Ireland send warning to All Blacks: We've not fired yet

3:52 pm on 8 October 2023
Ireland winger James Lowe scores a try for Ireland against Scotland at the Rugby World Cup.

Ireland winger James Lowe scores a try for Ireland against Scotland at the Rugby World Cup. Photo: Photosport

Ireland coach Andy Farrell believes his team have not played their best rugby yet at the Rugby World Cup after booking a quarter-final against the All Blacks.

The Irish ruthlessly took their chances in the 36-14 win over Scotland to set up a last-eight meeting with three-times champions New Zealand back at Stade de France next weekend.

"I don't think and neither does the team think that we have played our best rugby," Farrell said.

"We know where we want to go and what we want to achieve.

"Will we ever get there? I don't know. But it's days like next week that are coming where we need to find out a bit more about ourselves and these lads are more than willing to do that."

Ireland, who have never won a knockout match at a World Cup, dismantled a Scottish side also looking to advance to the knockout stages, scoring early and scoring often to extend their winning streak to 17 straight games.

They had to get through a period of sustained pressure from the Scots after their first try, however, and Farrell thought the way the held firm then struck back at the other end was the key to the match.

"When you see how we were clinical and add how we were defending, it is a shot in the arm for us and a hammer blow for the other team," Farrell said.

There were a few injuries to concern Farrell, however, with wingers Mack Hansen and James Lowe forced off the pitch and lock James Ryan needing attention.

"Mack went off with a HIA (head injury assessment) and felt his calf straight away so we got him off," he said. "James Ryan has a bit of a knock on his wrist that we need to assess more, so we will see how he is.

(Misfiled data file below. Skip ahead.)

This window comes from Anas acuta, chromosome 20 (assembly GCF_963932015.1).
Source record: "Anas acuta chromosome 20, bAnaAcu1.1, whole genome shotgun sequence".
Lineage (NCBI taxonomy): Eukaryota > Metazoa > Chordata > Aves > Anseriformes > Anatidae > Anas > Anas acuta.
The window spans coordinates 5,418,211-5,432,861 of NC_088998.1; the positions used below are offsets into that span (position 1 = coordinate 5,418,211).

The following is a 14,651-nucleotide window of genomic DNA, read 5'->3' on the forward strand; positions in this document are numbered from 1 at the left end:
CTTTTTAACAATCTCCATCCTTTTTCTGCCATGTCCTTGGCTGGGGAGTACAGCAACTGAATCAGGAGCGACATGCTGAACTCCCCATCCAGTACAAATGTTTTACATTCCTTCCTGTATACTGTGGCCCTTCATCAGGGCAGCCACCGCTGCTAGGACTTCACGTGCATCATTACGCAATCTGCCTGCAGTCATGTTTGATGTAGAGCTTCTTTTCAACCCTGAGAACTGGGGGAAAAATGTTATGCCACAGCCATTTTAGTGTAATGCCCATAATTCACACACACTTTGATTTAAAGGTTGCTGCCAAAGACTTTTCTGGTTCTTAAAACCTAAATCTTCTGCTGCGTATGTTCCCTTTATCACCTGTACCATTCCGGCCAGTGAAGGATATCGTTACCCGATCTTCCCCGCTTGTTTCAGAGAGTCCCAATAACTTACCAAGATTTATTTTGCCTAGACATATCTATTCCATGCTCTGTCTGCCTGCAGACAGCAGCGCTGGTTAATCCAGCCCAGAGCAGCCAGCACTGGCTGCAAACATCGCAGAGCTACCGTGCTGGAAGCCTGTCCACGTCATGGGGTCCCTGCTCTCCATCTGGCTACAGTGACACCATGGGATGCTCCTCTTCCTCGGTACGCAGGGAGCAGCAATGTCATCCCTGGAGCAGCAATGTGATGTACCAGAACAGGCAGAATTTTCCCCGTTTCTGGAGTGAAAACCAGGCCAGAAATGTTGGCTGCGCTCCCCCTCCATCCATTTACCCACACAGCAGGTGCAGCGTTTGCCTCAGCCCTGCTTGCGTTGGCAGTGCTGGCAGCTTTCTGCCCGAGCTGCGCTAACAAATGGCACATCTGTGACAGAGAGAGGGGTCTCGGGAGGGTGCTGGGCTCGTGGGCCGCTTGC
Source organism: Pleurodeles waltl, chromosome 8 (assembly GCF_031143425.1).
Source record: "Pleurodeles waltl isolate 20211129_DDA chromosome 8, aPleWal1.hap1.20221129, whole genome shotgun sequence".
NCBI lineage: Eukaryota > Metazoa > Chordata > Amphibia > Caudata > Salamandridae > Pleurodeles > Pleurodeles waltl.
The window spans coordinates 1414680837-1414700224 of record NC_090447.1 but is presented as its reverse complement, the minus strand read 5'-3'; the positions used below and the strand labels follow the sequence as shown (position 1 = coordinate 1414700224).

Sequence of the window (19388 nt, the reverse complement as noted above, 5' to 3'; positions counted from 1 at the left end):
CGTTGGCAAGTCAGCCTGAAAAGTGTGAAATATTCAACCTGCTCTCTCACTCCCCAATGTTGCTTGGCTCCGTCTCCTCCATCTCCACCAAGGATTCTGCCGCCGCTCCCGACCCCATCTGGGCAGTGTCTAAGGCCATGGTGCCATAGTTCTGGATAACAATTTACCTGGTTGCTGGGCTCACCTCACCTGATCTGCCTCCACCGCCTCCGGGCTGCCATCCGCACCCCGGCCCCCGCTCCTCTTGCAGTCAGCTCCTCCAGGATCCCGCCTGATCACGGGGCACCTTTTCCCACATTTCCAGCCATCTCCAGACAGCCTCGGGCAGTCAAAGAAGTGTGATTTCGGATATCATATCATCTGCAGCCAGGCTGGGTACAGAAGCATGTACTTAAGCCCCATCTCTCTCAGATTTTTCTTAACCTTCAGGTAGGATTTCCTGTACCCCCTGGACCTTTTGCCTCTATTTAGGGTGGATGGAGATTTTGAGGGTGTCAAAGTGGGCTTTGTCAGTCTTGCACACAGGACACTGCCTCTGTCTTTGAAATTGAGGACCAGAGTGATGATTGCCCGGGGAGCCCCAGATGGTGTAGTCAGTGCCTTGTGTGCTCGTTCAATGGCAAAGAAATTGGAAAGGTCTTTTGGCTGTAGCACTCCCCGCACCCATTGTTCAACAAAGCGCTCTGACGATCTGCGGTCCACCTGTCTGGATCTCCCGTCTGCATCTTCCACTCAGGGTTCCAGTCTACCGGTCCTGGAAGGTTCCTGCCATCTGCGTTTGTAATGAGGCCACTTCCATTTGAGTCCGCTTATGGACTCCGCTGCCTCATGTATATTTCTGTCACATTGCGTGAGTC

"James Lowe got a bang in the eye, it shut and he couldn't see much, his vision was coming back towards the end of the game, which is good."

The crowd of vocal Irish supporters outnumbered the Scottish fans considerably, creating a raucous atmosphere as they had at the same stadium when Ireland beat South Africa earlier in the pool stage.

"We play for them, I was talking about it earlier when we were in the dressing room," Farrell said.

"It's more important than people think. When we get back to training on Monday, we'll be doing it for them."

Ringrose shines for adaptable Ireland

If Ireland are to break their quarter-final jinx, they will need to continue to show the adaptability that helped them crush Scotland.

Halfback Jamison Gibson-Park ended up playing part of the second half on the wing, which did not seem to cause him too much trouble.

"I felt like a fish out of water at one stage but we do a fair work on covering positions in scenarios like that," man of the match Gibson-Park said after Ireland's 36-14 victory, their 17th in a row.

It was, however, Ireland' work in the midfield that made the difference in the opening half.

They used the legitimate fear Bundee Aki creates to use Garry Ringrose as their main midfield weapon.

Leading the tournament in runs - 53 before kickoff - Aki was targeted by the Scottish defence, but it freed his centre partner Ringrose and the 28-year-old delivered.

Ringrose's brilliant foray through the midfield led to Ireland's first try after 63 seconds and he set up Hugo Keenan for his team's second.

Ringrose had a quieter second half, until the 57th minute, when with most of the Scotland defence again fixating on Aki, he found himself on the left wing to collect a cross-field kick and touch down for Ireland's sixth try.

Ringrose finished the game having made 57 metres - only beaten on the Irish side by double try-scorer Keenan - and with three clean breaks.

"I thought our first-phase attack was as good as it's been for quite some time which was great for us but a hammer blow for them," Ireland coach Andy Farrell told a press conference.

"The way we attacked the Scottish line was clinical."

Ireland have never made it past the last eight at a World Cup and will face three-times champions New Zealand for a place in the semi-finals, but they have won their last two encounters in comprehensive fashion.

Ireland beat the All Blacks for the first time in 2016, although their last meeting at the World Cup ended in a bitter 46-14 defeat in the quarter-finals.

"Well it's what dreams are made of. As far as a quarter-final is concerned it doesn't get any tougher, the respect we have got for New Zealand is through the roof and hopefully they have got a bit of respect for us," Farrell said.

- Reuters